The base honorarium of a pre-purchase inspection is $500.00 dollars (no taxes are added to this price). The costs can increase depending on the size or complexity of the building, the presence of an apartment, garage or outbuilding or travel distances outside the region. Payment is made after the inspection by cheque, e-transfer or cash .
Contact me to establish a detailed submission and final price.
Reduction to young families: $20.00 per child less than 8 years of age.
The basic limitation of a Pre-acceptance inspection is that we cannot do anything that damages, or might damage the property, the house, or its contents. That means our inspection uses only the signs, we can see, smell, or hear to report or deduce the state of affairs.
Our observations are limited to the date on which the inspection took place.
The inspection does not include any element that exposes me (or you) to any unnecessary danger or health risk.
We cannot give you advice on the value of the property.
A detailed explanation of the inclusions and limitations of this inspection can be found at: www.rbq.gouv.qc.ca/fileadmin/medias/pdf/Publications/anglais/web_maison_eng.pdf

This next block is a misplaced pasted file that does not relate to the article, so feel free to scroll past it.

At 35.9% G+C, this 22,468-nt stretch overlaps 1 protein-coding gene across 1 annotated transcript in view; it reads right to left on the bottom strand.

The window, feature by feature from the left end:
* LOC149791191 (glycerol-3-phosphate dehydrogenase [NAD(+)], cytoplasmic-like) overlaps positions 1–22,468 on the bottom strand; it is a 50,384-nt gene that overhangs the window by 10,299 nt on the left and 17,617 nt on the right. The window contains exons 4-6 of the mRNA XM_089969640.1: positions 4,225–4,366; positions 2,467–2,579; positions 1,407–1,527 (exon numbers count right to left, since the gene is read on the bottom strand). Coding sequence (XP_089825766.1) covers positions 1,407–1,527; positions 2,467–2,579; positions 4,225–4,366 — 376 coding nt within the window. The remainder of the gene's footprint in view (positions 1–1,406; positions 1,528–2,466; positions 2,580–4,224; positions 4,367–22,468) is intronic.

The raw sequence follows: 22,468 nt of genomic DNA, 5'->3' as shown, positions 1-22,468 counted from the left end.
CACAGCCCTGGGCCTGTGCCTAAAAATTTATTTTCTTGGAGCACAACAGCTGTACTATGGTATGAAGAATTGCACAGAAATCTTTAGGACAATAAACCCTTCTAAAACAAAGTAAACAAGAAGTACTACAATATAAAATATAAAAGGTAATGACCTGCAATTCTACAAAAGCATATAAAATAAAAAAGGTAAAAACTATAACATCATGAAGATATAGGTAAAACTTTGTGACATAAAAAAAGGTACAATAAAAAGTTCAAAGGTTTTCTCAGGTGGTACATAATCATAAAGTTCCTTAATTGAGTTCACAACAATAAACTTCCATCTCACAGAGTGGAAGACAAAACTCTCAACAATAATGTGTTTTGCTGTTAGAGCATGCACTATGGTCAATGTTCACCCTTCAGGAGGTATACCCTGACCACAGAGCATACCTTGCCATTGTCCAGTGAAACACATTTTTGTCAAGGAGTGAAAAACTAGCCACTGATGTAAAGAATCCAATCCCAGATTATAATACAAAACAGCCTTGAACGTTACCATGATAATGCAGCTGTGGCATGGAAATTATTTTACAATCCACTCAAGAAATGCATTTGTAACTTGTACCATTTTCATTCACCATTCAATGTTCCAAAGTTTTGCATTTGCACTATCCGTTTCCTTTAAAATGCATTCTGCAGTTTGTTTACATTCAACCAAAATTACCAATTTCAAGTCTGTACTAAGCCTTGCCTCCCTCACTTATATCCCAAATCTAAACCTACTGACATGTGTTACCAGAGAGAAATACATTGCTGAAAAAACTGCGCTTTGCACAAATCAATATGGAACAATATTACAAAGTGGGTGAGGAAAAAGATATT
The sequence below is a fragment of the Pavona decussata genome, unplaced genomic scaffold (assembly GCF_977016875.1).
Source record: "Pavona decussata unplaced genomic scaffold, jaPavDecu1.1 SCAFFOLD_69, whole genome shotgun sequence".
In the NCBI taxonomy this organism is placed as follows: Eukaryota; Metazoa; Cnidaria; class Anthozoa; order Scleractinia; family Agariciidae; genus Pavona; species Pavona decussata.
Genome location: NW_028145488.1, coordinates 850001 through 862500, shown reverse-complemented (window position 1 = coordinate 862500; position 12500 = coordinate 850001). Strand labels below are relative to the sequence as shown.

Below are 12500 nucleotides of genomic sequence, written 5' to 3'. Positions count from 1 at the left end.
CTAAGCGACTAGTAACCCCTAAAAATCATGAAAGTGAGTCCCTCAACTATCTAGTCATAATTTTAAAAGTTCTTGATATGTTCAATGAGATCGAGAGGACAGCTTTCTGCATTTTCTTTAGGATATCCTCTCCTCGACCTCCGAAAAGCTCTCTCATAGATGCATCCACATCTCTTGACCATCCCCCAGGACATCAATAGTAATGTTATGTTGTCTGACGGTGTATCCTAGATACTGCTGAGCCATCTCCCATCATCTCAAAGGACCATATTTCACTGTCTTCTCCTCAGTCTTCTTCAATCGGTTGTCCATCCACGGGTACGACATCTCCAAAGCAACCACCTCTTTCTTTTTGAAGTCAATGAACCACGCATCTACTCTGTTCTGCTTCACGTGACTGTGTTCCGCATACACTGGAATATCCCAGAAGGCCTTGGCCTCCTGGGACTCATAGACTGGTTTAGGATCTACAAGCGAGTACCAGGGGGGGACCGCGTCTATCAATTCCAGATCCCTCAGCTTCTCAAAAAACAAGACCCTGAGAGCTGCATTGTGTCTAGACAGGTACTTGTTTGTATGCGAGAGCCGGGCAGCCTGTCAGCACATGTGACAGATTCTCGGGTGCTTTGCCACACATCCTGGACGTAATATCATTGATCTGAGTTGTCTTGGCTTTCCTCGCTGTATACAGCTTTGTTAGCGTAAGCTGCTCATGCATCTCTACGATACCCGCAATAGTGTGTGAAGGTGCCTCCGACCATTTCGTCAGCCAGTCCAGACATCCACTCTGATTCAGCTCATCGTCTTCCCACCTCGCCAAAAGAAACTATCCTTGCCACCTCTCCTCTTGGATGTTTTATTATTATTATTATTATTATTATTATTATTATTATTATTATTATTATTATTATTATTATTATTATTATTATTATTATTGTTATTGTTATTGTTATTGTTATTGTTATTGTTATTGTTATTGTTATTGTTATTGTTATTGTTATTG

What do we inspect ?
The inspector, based on the visible evidence, renders an account of the condition of all the buildings systems and their components. In the case of any doubt a more thorough investigation will be recommended.
siding, flashings and sealants,
doors and windows, soffit and fascia,
building access and drainage
flashing, sealants, drainage
supply and distribution
hot water supply
evacuation, drains and vents
fixtures, valves and taps
bathrooms, laundry room, kitchen
supply, main panel, wiring
switches, lights and plugs, heaters
energy source, heat generator
distribution and controls
Refrigerant and generator,
Distribution and controls
central HRV, distribution and controls
ceiling fans, kitchen hood, dryer
Insulation and ventilation:
foundations and/ or crawl space
floors, walls, and attic
floors, walls, ceilings,
doors and stairs
cupboards and counters
Building envelop integrity
Notes articles and references
Concerning the “Plan de Garantie”
The contractor who sell or builds a building must offer coverage under “The Guarantee plan for new buildings” recognized by the Régie de bâtiment de Québec. In the event that the contractor does not meet his or her legal or contractual obligations the Plan offers protections to the buyer, before the acceptance, at the moment of acceptance and after the signing of the acceptance for the building. Coverage for each of these stages has very specific limitations, procedures and time delays.